Role in committee: Jaaved assisted Congress MP Sushmita Dev on the issue of women children, and gender justice.

Dr Vijay Chandra, 39

Designation: State secretary of Congress’ Andhra Pradesh research department

Education: PhD in environmental science

Role in committee: Worked on the issue of education with former Rajya Sabha member Bhalchandra Mungekar and Shashi Tharoor.

Kuldeep Aukta, 46

Designation: State secretary of Himachal Pradesh research department

Education: BA, LLB

Role in committee: Assisted Congress leaders Bhupinder Singh Hooda, Manpreet Badal, Rajni Patil and Lalitesh Tripathi on agriculture and farm labour.

Ragghu Dodderi, 42

Designation: State coordinator for Karnataka research department

Education: MS from BITS Pilani

Role in committee: Assisted with manifesto consultations.

Amit Sihag, 37

Designation: State secretary for Haryana research department, AICC research department, and former Youth Congress chief of Haryana

Education: BTech

Role in committee: Assisted Rajya Sabha member Gowda on agriculture and rural issues.

Prem Bahukhandi, 46

Education: MPhil

Role in committee: Worked on shaping the Hindi manifesto.


Also read: Congress manifesto promises to scrap electoral bonds, amend anti-defection laws


Saumya Varma, 27

Designation: Deputy head of research, office of MP Rajeev Gowda

Education: Master’s in Modern History from JNU

Role in committee: Worked with Shashi Tharoor and Salman Khurshid on issues of environment, internal security and institutional reforms.

Kanksshi Agarwal, 25

Designation: Research associate, office of MP Rajeev Gowda

Education: Master’s in urban policy and governance, TISS-Mumbai

Role in committee: Worked with senior Congress leader Anand Sharma and Rajeev Gowda on jobs and employment, industries, and foreign policy.

Akash Satyawali, 27

Designation: Outreach coordinator, office of MP Rajeev Gowda

Education: Graduate, Law Faculty, DU

Role in committee: Assisted Congress leaders Manpreet Singh Badal, Laliteshpati Tripathi, and Mukul Sangma on agriculture and farm labour.

Manisha Shastri, 27

Education: Master’s in social work, TISS

Role in committee: Worked on the issues of health, nutrition and those pertaining to SC/STs and OBCs with senior Congress leader K. Raju.

Tarana Rao, 24

Education: BA (economics), St. Xavier’s College, Mumbai

Role in committee: Worked with Chidambaram and Gowda on economic policy and GST.

Siddharth Jain, 25

Education: BA LLB from Hidayatullah National Law University, Raipur

Role in committee: Worked on the issue of panchayati raj and minorities with senior Congress leaders Meenakshi Natrajan and Salman Khurshid.

Gaurav Kapoor, 41

Designation: State secretary, UP research department

Education: BSc (business management), University of London

Role in committee: Assisted Manpreet Badal on the issue of ex-servicemen, freedom fighters and senior citizens.

Mani Chander, 29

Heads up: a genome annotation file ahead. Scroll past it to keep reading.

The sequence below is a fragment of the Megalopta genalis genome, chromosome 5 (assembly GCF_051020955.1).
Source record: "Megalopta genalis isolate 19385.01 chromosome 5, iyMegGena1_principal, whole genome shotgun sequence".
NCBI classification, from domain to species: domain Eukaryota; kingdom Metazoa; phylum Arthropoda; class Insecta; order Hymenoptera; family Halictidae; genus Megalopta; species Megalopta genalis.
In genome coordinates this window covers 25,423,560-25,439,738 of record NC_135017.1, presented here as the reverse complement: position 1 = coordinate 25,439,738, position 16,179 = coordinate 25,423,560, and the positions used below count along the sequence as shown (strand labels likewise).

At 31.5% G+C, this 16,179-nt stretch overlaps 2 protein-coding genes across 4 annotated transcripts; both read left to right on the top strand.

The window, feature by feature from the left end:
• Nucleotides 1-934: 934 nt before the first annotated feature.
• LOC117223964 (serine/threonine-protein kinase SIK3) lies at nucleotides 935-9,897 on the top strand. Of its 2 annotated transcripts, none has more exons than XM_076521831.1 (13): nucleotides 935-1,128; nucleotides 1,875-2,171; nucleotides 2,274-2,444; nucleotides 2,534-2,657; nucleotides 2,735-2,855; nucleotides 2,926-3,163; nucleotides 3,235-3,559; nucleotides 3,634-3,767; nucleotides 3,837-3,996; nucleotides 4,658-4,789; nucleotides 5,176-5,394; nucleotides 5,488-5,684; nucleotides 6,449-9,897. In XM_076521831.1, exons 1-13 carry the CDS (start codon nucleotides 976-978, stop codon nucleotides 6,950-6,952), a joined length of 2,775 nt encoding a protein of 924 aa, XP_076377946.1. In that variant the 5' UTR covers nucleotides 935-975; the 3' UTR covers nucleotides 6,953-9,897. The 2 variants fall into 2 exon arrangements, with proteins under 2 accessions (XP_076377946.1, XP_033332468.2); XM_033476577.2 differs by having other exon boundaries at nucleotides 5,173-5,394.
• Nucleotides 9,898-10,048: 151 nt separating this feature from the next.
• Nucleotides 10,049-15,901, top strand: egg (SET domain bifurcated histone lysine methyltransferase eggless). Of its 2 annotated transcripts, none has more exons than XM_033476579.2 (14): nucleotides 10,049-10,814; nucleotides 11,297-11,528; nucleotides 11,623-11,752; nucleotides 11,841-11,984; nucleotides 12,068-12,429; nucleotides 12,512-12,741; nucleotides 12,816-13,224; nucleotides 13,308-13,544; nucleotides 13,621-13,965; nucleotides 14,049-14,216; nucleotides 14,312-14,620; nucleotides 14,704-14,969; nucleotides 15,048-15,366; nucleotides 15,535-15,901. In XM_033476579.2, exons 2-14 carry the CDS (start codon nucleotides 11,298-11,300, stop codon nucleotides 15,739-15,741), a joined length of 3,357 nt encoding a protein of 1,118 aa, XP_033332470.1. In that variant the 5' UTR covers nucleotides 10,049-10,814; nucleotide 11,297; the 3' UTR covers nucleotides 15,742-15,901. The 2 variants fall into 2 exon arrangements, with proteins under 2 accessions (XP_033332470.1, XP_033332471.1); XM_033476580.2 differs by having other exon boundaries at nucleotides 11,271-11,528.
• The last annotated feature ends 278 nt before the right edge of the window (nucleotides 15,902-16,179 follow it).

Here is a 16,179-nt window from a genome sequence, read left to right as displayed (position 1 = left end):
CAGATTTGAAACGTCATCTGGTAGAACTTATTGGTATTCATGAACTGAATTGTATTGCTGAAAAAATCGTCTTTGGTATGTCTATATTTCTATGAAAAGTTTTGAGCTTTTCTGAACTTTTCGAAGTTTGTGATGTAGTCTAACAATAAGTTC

Education: LLM, Panjab University

Role in committee: Assisted Congress MP Sushmita Dev and Congress leader Sachin Rao on urbanisation, women and gender justice, and unorganised sector.

Laetitia Warjri, 27

Education: BA LLB, Faculty of Law (DU)

Role in committee: Worked with Shashi Tharoor and Mukul Sangma on art and culture.

Shahana Munazir, 27

Education: BA (history), MA (South Asia), MPhil (social anthropology)

Role in committee: Worked on education and minorities with Dr Balchandra Mungekar and Sachin Rao.


Also read: GST 2.0, more jobs, ‘Make for the World’ policy — Congress manifesto focusses on key areas


 

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9 Comments Share Your Views

9 COMMENTS

  1. Excellent work! We need more young people not just in manifestos but also policy drafting. Ideally it should be citizen forum, bureaucrats and politicians who should draft policy.

  2. How can govt can give 72000/per year for idle person in a family..? Have you every thought about middle class people tax payers money.We pay tax for nation development not for distributing money like this or loan waiver.Dont think indians are so fool like before .

  3. This team chose short cut to power “populism’ Because of higher spending started in 2007 to 2009 inflation rose to 10% in 2009, during the election campaign of 2009 MMS gave promise to contain it in 100 days and he could not, it was continue throughout UPA-II tenure. The reason behind this was high CAD and budget deficit. This current manifesto leads to that situation only and that is why I am saying that it is a shortcut to grab power.
    I am happy that they will not be in position to from govt. as per all the reliable calculation Congress will be lucky to cross 125 on their own.

  4. To Mr. Rohit above, have you ever critically evaluted yourself? Your comments reveal that you are a negative person. Get well, Mamu!

  5. India is brimming with talent. Very heartening that young people feel motivated to contribute towards the formulation of public policy.

  6. For a party headed by a self confessed Pappu and universally accepted by many as a fool, what would his followers be called???
    Point to ponder.